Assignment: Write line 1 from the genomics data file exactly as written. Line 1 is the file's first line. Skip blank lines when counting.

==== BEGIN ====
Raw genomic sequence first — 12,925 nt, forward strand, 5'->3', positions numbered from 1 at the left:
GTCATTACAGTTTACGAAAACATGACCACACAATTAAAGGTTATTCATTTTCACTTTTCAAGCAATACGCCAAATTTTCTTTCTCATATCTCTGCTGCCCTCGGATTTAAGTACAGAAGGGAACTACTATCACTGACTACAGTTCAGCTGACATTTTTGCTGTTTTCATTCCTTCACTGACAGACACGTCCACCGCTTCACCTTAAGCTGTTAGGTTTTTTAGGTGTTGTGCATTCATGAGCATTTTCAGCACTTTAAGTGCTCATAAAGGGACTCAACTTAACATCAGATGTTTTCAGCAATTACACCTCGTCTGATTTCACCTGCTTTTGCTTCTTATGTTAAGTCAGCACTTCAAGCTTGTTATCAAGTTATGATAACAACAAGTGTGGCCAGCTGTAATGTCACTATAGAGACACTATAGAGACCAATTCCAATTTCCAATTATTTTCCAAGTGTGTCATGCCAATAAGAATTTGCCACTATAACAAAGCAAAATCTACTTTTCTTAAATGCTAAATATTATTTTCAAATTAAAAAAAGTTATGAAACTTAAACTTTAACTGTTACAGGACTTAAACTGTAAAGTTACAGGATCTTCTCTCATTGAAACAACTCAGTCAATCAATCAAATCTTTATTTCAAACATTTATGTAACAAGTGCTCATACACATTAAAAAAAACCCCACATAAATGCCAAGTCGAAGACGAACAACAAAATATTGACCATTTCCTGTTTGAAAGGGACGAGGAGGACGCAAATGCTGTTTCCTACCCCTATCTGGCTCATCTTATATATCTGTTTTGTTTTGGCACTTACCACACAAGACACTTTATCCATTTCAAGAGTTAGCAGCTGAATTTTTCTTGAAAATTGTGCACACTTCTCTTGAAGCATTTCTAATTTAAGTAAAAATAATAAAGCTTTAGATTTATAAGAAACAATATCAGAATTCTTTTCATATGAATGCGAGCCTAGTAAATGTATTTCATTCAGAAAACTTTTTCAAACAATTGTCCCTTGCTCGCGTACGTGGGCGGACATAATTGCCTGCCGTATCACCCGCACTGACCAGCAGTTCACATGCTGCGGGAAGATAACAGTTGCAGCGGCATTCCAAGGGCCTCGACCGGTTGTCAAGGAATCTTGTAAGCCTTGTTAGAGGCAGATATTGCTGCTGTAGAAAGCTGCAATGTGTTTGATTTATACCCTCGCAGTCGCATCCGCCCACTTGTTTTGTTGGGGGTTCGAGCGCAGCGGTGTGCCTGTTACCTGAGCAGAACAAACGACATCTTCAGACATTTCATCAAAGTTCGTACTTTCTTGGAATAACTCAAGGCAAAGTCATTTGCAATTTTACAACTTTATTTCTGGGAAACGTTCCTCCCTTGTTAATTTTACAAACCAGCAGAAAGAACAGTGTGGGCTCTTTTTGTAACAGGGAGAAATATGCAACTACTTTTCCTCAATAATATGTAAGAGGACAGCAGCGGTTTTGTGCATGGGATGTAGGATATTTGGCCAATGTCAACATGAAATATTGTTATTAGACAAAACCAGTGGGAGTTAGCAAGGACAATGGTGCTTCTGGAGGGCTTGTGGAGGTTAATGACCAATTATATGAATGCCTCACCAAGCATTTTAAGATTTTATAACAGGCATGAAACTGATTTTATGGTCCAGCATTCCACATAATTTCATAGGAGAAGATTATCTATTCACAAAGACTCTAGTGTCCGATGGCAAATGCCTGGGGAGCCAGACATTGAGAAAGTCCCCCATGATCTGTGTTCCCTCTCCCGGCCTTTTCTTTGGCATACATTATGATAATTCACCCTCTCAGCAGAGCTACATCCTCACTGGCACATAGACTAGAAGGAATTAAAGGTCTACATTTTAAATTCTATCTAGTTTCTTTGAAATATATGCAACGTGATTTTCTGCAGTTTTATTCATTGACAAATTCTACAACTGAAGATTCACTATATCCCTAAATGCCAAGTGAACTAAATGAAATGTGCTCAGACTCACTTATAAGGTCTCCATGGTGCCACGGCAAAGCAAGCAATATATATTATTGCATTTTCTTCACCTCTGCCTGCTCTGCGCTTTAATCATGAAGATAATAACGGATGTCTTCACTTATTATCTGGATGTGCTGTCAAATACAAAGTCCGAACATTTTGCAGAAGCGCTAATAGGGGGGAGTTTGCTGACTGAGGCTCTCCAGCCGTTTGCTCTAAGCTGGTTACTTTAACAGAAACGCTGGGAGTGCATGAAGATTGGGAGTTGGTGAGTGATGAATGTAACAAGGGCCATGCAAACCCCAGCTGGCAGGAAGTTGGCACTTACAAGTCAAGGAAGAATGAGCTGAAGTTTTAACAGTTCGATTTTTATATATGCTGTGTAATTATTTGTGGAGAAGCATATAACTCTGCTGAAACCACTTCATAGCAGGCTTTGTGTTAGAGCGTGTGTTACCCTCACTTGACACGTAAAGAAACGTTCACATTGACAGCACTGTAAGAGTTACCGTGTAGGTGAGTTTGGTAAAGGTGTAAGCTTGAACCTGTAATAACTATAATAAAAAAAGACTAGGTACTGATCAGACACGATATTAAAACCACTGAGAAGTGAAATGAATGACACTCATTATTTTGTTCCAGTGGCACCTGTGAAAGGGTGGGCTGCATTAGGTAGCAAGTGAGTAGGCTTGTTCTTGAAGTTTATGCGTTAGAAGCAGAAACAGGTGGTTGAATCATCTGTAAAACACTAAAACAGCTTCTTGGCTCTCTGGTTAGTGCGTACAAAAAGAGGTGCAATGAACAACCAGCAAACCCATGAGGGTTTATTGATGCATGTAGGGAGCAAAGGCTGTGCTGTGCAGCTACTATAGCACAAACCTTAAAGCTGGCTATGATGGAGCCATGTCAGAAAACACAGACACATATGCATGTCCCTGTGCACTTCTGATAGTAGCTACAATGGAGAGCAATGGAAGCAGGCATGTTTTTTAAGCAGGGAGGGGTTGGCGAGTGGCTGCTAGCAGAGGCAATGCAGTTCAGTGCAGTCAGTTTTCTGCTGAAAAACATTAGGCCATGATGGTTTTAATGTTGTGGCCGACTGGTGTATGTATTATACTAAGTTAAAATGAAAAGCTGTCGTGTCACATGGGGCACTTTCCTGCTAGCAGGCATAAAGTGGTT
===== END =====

Raw genomic sequence first — 12,925 nt, forward strand, 5'->3', positions numbered from 1 at the left: